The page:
To reach the holy places, one must push through these layers of commerce like so many veils draped over the city, concealing its true shape and form beneath their thick folds. It troubled me at first, to see all these people profiting off religion (in their own indirect way), but then again, it’s always been this way: our neat compartmentalization of sacred and secular is the anomaly. Religion is the lifeblood of this city, in more ways than one—and if we may speak of advantages and disadvantages in this regard, it does seem to amplify the intensity with which religion is lived. That is the case whether it serves as a positive or negative influence, for here I am beginning to see just how religion (much like war and eros), brings out the best and the worst in people. There are the scam artists swarming like vultures, ready to pick off unsuspecting tourists; then there are the clerical squabbles over territory within a church, periodically escalating into brawls; and then of course the zealots, the terrorists, the fanatics who kill for God. On the other hand, there are the hidden lives of oblation and fidelity and peace, the “love at the heart of the Church” St. Thérèse longed to be—conditioned by human limitation and weakness, yes, but nonetheless descending into the mystery as best as can be done this side of the Styx.

Framed on either side by these rivals, the great mass of humanity makes its way the best it can, neither despicable in violence nor outstanding in virtue. Yet each of us carries in our heart the loyalties and loves that drive our choices, and are pleasing in the sight of God to the extent of their interiority and their simplicity. These merchants who ride the city like barnacles and who once troubled me do not exploit religion for base gain—there are mouths to feed and bills to be paid. They sell because there are people who buy.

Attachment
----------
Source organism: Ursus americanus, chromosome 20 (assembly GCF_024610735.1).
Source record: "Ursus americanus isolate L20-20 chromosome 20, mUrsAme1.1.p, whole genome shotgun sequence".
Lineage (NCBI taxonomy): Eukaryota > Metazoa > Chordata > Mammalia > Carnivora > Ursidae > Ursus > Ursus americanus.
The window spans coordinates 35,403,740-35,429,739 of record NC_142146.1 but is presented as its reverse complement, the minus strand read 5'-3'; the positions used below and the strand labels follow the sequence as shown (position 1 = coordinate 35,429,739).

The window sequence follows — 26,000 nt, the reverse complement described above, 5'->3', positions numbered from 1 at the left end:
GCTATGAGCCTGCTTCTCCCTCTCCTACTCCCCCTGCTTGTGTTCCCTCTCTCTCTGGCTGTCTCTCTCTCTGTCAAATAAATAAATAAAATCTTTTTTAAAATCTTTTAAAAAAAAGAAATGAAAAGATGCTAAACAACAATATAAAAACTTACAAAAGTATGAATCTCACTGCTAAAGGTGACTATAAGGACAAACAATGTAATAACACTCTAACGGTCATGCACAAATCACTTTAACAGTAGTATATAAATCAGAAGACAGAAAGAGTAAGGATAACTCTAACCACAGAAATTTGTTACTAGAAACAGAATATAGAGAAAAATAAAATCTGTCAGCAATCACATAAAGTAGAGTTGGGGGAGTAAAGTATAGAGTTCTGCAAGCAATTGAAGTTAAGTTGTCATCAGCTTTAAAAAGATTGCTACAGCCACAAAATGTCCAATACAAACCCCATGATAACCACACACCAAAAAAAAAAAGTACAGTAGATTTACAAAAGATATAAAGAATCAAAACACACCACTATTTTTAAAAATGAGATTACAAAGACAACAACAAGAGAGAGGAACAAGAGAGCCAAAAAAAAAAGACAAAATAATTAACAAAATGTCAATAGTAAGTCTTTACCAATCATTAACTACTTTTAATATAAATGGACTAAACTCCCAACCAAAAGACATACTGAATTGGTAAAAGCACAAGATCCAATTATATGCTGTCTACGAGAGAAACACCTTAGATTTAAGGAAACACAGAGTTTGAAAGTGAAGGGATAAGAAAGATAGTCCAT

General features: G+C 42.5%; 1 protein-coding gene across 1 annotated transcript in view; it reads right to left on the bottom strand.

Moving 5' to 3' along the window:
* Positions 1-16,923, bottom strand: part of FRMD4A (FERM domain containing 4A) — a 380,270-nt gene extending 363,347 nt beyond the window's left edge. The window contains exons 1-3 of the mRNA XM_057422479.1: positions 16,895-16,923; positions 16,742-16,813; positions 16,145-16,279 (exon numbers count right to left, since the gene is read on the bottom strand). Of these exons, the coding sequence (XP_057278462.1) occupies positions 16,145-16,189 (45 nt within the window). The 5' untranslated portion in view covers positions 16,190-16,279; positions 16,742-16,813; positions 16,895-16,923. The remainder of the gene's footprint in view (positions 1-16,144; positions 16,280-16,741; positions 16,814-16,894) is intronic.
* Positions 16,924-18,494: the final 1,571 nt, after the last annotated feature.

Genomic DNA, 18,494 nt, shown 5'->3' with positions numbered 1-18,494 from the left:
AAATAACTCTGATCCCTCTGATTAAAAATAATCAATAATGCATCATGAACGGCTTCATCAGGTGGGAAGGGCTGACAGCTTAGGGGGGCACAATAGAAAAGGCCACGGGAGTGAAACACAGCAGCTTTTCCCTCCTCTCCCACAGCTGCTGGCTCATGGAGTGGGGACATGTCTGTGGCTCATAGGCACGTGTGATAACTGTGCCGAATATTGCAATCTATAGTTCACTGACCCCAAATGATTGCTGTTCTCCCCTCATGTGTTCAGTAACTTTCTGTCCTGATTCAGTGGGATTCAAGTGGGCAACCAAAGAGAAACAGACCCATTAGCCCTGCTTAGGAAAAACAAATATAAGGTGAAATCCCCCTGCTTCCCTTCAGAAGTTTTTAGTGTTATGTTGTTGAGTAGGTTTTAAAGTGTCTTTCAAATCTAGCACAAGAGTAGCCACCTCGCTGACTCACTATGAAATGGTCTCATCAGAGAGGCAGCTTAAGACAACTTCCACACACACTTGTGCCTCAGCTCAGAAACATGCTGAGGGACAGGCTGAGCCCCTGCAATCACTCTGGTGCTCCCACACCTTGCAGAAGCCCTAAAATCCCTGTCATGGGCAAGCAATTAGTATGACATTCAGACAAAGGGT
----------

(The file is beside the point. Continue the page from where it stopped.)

That I am one of them should be no cause for consternation. And if I learn a little for my loss of coin, what grounds do I have for complaint?

17 January 2010

Happy Birthday to Me

"Today is my thirtieth birthday and I sit on the ocean wave in the schoolyard and wait for Kate and think of nothing. Now in the thirty-first year of my dark pilgrimage on this earth and knowing less than I ever knew before having learned only to recognize merde when I see it, having inherited no more from my father than a good nose for merde, for ever species of sh*t that flies—my only talent—smelling merde from every quarter, living in fact in the very century of merde, the great sh*thouse of scientific humanism where needs are satisfied, everyone becomes an anyone, a warm and creative person, and prospers like a dung beetle, and one hundred percent of people are humanists and ninety-eight percent believe in God, and men are dead, dead, dead; and the malaise has settled like a fall-out and what people really fear is not that the bomb will fall but that the bomb will not fall—on this my thirtieth birthday." 
Walker Percy
The Moviegoer